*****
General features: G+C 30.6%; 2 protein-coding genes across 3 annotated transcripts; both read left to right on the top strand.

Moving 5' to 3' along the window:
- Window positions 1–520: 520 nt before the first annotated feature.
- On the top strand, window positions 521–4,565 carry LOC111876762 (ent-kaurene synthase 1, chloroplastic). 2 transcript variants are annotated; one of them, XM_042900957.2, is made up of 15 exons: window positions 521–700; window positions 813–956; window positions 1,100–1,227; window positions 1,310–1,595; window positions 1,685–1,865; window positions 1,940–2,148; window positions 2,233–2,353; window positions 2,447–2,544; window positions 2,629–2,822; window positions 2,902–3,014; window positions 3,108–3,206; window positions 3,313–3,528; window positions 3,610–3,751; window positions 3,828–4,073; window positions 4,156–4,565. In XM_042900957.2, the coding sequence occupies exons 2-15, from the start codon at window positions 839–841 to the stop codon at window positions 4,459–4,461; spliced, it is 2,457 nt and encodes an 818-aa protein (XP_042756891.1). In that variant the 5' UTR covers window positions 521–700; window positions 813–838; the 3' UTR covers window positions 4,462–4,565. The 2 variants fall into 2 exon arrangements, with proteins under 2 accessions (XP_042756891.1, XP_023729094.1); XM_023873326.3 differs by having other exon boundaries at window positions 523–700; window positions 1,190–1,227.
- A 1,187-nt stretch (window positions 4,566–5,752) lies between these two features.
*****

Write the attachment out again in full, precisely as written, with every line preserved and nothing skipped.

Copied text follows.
General features: G+C 30.6%; 2 protein-coding genes across 3 annotated transcripts; both read left to right on the top strand.

Moving 5' to 3' along the window:
- Window positions 1–520: 520 nt before the first annotated feature.
- On the top strand, window positions 521–4,565 carry LOC111876762 (ent-kaurene synthase 1, chloroplastic). 2 transcript variants are annotated; one of them, XM_042900957.2, is made up of 15 exons: window positions 521–700; window positions 813–956; window positions 1,100–1,227; window positions 1,310–1,595; window positions 1,685–1,865; window positions 1,940–2,148; window positions 2,233–2,353; window positions 2,447–2,544; window positions 2,629–2,822; window positions 2,902–3,014; window positions 3,108–3,206; window positions 3,313–3,528; window positions 3,610–3,751; window positions 3,828–4,073; window positions 4,156–4,565. In XM_042900957.2, the coding sequence occupies exons 2-15, from the start codon at window positions 839–841 to the stop codon at window positions 4,459–4,461; spliced, it is 2,457 nt and encodes an 818-aa protein (XP_042756891.1). In that variant the 5' UTR covers window positions 521–700; window positions 813–838; the 3' UTR covers window positions 4,462–4,565. The 2 variants fall into 2 exon arrangements, with proteins under 2 accessions (XP_042756891.1, XP_023729094.1); XM_023873326.3 differs by having other exon boundaries at window positions 523–700; window positions 1,190–1,227.
- A 1,187-nt stretch (window positions 4,566–5,752) lies between these two features.